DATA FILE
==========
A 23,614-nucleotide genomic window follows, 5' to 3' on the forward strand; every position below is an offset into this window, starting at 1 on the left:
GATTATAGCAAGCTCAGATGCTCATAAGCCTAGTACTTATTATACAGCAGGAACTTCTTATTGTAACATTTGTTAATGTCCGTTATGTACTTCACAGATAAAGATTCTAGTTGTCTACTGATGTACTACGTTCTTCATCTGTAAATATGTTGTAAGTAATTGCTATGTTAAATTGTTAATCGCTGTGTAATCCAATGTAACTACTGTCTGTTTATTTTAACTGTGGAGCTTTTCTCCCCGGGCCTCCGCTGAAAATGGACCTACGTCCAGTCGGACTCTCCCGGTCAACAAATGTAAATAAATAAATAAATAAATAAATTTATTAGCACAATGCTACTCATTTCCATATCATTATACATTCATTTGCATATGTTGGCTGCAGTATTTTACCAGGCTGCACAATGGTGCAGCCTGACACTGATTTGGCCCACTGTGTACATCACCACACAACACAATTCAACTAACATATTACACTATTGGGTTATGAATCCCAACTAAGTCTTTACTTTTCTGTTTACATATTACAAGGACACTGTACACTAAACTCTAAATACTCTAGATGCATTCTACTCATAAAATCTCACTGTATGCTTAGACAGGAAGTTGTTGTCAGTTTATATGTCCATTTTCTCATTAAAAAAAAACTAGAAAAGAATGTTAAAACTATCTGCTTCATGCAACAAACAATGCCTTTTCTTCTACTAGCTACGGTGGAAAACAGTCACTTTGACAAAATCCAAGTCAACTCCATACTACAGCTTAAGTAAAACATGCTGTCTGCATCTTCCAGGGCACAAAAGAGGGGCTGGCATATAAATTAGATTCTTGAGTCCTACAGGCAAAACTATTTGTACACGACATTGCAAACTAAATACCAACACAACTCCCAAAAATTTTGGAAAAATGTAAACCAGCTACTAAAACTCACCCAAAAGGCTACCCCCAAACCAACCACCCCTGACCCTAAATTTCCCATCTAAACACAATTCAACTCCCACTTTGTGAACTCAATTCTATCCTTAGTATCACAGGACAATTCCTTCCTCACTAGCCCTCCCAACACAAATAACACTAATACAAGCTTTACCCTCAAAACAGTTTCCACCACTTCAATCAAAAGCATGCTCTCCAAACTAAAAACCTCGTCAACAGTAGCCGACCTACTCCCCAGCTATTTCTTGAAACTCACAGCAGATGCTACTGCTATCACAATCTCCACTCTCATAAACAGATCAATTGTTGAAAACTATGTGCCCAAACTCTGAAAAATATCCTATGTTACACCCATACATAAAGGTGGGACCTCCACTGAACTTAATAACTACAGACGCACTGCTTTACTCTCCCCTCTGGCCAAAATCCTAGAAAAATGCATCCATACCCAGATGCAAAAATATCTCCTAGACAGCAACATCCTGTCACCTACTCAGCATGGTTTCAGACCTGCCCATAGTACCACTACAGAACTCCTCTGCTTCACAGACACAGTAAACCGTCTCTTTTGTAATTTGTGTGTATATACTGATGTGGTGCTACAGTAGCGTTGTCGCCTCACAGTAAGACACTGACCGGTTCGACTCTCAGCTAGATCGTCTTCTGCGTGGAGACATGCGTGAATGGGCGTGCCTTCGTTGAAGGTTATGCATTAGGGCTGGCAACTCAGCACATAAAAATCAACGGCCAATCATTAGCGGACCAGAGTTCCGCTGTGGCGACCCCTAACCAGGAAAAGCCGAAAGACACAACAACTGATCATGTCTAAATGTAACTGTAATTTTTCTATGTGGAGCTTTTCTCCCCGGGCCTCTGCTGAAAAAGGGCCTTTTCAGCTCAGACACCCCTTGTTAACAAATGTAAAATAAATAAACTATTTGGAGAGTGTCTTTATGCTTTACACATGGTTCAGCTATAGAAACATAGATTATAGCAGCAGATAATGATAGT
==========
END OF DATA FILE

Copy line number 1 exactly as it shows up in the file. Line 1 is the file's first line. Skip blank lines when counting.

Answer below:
A 23,614-nucleotide genomic window follows, 5' to 3' on the forward strand; every position below is an offset into this window, starting at 1 on the left: